KUWAIT: MPs mill about at the National Assembly after the government boycotted the parliamentary session yesterday. - Photo by Yasser Al-Zayyat

By B Izzak

KUWAIT: The government yesterday boycotted a special session demanded by MPs to debate grillings against three ministers. The premier and all Cabinet members did not attend the session. National Assembly Speaker Marzouq Al-Ghanem adjourned the session immediately, saying he was informed that the government will not attend.

As a result, MP Shuaib Al-Muwaizri filed to grill HH the Prime Minister Sheikh Sabah Al-Khaled Al-Sabah over the government's boycott and a number of other issues. He accused the premier of not respecting the constitution, failing to disclose his wealth to the Anti-Corruption Authority and issuing a decision to bar unvaccinated citizens from traveling.

Ghanem said he received the grilling and informed the prime minister. The speaker also circulated the agenda of the next regular sessions tomorrow and Wednesday amid concerns that the sessions will not be allowed to convene like a previous one a month ago.

Opposition MPs say a decision taken by the Assembly on March 30 to delay grillings of the prime minister until the end of 2022 is illegal and breaches the constitution, while the speaker and the government insist it is legal. The opposition refuses to discuss any issue unless the prime minister is grilled, which is rejected by the speaker and the government.

Meanwhile, opposition lawmakers yesterday welcomed the landslide victory by veteran opposition figure Obaid Al-Wasmi to become member of parliament, saying the impressive win is a clear message to the government. According to official results, Wasmi, a professor of law, secured a record high 43,810 votes or over 92 percent of all votes cast in a by-election in the fifth constituency.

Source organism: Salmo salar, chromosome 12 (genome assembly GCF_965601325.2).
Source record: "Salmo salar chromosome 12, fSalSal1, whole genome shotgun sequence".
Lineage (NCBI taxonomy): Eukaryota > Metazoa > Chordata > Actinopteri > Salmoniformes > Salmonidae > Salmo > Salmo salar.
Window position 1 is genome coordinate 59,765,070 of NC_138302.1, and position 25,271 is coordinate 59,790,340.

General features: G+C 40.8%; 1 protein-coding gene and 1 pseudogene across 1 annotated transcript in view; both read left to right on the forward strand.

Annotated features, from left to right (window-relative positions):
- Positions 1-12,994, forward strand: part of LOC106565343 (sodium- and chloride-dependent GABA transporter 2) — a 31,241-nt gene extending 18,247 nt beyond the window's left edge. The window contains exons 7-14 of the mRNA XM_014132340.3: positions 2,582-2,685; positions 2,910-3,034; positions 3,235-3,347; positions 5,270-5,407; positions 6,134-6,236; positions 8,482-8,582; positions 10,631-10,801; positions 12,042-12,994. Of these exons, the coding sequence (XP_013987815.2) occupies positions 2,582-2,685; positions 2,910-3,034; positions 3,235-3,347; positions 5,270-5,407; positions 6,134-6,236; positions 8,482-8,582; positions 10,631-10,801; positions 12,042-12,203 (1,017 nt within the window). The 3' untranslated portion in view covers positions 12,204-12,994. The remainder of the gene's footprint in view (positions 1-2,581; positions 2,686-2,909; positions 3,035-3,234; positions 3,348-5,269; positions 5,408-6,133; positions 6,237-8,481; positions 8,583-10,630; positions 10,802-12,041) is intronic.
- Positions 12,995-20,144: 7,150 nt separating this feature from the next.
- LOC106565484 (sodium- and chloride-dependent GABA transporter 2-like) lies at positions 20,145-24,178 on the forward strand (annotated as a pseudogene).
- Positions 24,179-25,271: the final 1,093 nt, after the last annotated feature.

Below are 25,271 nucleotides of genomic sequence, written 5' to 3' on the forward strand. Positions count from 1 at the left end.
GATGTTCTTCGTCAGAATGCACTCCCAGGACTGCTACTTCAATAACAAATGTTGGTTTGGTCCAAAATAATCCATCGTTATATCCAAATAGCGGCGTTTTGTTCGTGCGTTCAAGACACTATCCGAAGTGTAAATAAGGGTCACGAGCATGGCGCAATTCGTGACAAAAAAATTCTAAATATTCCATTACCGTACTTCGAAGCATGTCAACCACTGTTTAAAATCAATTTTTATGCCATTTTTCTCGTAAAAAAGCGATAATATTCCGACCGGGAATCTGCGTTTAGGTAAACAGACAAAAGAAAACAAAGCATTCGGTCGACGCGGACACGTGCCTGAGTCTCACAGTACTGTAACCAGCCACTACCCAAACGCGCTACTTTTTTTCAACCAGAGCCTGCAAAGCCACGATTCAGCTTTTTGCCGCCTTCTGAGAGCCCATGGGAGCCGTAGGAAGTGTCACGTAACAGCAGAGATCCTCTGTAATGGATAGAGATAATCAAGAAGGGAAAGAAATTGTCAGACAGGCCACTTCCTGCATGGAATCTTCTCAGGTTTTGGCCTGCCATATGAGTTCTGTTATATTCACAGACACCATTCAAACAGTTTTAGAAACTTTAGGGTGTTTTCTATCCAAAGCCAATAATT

The election was held to fill the seat of opposition figure Bader Al-Dahoum, whose election was nullified by the constitutional court for being convicted in court for insulting HH the Amir. Speaking after the results were officially announced late Saturday night, Wasmi immediately called on Ghanem to resign in order to defuse continued disputes "created by him".

"The message of the people is very clear...This exceptional political solidarity has cancelled factionalism and sectarianism in the country...There is no factionalism or sectarianism in Kuwait from today," Wasmi said. Dahoum said the victory indicates that the "corrupt" official must step down voluntarily, otherwise they will be forced to go, adding the Kuwaiti people will bring about the downfall of corrupt people.

"It's yet another powerful message sent by the Kuwaiti people. It is a historical day," MP Hamad Rouh Eldin said. MP Muwaizri said the message must be understood, adding that "we will crush corrupt people". MP Hasan Jowhar described the victory as historic and exceptional, saying it is a victory for the constitution.

MP Thamer Al-Suwait described the outcome as a "popular uprising" against attempts to undermine the constitution and the National Assembly, adding that the results show the Kuwaiti people expressed their anger and rejection of such attempts. Suwait also criticized the government for not treating expats like Kuwaitis, who are allowed to leave the country and return, while expats can't return if they leave.